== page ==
Hunter Biden has made a lot of money for himself, and a lot of headaches for his father. Whether Uncle Joe is slipping in the polls because of the campaign he's running, or because some voters have caught a faint whiff of corruption, is hard to know. However, Hunter is doing what he can to put the genie back in the bottle. He already quit the Ukrainian company he was working for (Burisma), and on Monday announced he was also resigning from the board of the Chinese company (BHR Partners) on which he currently serves. The younger Biden also promised he would work for no foreign companies while his father is in office. Further, Hunter will give an interview to ABC News today, to air immediately before the debates, in which he will try to clear both the air and his father's good name.
At this point, in an effort to put all of this in some context, let us consider a partial list of presidential relatives who profited from their situations. We are going to limit ourselves to the last 50 years, and only to those who took advantage while their presidential relative was in office:
- Richard Nixon's brother Donald took a $205,000 loan from billionaire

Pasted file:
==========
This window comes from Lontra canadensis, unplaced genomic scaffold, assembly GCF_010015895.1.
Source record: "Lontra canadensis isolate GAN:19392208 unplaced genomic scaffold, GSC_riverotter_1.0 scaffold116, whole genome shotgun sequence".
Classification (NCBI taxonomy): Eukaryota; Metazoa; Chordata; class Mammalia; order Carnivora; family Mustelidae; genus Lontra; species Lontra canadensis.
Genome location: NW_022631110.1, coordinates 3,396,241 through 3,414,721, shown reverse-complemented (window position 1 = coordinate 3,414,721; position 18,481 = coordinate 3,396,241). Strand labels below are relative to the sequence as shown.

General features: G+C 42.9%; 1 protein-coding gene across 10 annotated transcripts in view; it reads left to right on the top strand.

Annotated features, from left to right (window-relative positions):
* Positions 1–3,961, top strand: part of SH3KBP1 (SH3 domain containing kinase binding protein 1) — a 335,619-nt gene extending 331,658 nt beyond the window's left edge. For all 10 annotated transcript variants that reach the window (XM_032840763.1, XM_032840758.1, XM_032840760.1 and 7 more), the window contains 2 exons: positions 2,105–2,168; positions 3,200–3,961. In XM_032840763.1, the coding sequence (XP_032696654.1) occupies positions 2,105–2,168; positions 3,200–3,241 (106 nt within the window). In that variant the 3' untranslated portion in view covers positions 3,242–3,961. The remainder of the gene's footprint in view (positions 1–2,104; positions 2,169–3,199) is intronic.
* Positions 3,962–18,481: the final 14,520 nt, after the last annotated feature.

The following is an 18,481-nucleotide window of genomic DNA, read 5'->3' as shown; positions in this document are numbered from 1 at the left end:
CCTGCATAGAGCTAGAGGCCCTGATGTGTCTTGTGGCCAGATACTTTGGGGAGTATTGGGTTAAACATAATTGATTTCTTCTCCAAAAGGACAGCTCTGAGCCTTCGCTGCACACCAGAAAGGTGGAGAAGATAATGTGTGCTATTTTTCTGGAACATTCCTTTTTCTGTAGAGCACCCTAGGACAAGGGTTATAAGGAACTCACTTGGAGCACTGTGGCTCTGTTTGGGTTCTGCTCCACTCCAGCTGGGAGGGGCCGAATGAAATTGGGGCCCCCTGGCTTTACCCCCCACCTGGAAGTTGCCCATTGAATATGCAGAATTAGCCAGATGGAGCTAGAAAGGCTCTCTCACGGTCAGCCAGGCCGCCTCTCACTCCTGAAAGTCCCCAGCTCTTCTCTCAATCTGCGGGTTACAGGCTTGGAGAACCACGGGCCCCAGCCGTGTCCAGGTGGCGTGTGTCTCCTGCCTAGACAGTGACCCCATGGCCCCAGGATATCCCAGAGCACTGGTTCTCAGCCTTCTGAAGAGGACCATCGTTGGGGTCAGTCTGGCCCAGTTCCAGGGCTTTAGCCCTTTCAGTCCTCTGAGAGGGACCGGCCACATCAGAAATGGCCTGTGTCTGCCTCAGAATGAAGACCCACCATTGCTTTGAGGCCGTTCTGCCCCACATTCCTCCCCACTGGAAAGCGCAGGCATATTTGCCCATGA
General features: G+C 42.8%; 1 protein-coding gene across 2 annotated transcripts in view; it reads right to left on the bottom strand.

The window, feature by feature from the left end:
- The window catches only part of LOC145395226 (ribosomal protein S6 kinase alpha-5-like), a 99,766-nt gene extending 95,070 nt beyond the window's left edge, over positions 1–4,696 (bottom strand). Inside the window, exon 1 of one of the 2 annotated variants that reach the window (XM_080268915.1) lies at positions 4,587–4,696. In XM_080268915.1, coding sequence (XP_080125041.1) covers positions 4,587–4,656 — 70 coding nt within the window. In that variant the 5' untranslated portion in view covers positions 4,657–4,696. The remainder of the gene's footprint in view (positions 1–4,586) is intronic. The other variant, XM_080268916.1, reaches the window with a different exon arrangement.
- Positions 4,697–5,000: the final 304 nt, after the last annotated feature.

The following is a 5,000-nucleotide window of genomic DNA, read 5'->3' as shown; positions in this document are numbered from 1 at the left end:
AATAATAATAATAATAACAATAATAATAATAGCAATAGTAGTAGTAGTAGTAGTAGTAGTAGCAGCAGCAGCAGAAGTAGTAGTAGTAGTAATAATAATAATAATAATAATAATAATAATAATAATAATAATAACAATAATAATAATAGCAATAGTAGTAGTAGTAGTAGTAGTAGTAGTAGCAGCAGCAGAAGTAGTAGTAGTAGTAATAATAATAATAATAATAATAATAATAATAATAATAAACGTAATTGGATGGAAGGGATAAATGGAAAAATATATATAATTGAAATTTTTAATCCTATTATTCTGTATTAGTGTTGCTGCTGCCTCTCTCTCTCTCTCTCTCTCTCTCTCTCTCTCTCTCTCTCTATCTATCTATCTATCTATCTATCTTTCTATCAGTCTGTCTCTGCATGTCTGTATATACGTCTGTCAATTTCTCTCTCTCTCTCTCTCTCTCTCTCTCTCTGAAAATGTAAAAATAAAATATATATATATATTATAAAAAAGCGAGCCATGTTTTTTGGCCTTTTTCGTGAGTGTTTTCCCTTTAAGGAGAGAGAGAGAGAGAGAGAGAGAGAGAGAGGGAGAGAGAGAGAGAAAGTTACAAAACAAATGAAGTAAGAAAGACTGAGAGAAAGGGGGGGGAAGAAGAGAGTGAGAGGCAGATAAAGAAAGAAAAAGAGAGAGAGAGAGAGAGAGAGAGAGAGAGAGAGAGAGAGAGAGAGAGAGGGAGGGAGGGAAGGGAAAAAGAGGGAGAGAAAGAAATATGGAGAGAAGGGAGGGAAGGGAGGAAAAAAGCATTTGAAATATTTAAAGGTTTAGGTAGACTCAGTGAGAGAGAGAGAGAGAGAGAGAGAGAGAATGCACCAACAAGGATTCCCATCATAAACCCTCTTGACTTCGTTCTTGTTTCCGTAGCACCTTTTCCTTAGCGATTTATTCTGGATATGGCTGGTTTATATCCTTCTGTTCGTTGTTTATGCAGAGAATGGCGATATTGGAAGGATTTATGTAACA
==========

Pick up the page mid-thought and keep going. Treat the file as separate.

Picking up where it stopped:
Howard Hughes in an unsuccessful attempt to save his fast-food hamburger chain (called Nixon's).
Perhaps Hughes just had an interest in nice, juicy hamburgers. Or perhaps he was in a business that
sure would benefit from some nice, juicy defense contracts.
- Gerald Ford's son Steven Ford was able to parlay his fame into a minor
career as an actor. He even landed a part in the wildly successful movie Grease while his dad
was still in office, but somehow lost it around the time his dad lost the election (Ford was
replaced by Lorenzo Lamas).
- Jimmy Carter's brother Billy was on the take through the Peanut
Farmer's entire presidency, launching a number of branded products (e.g., Billy Beer), and later
accepting $220,000 to act as a lobbyist on behalf of the Libyan government. Interestingly, the
committee that looked into Billy's Libyan deal included, among its members, a promising young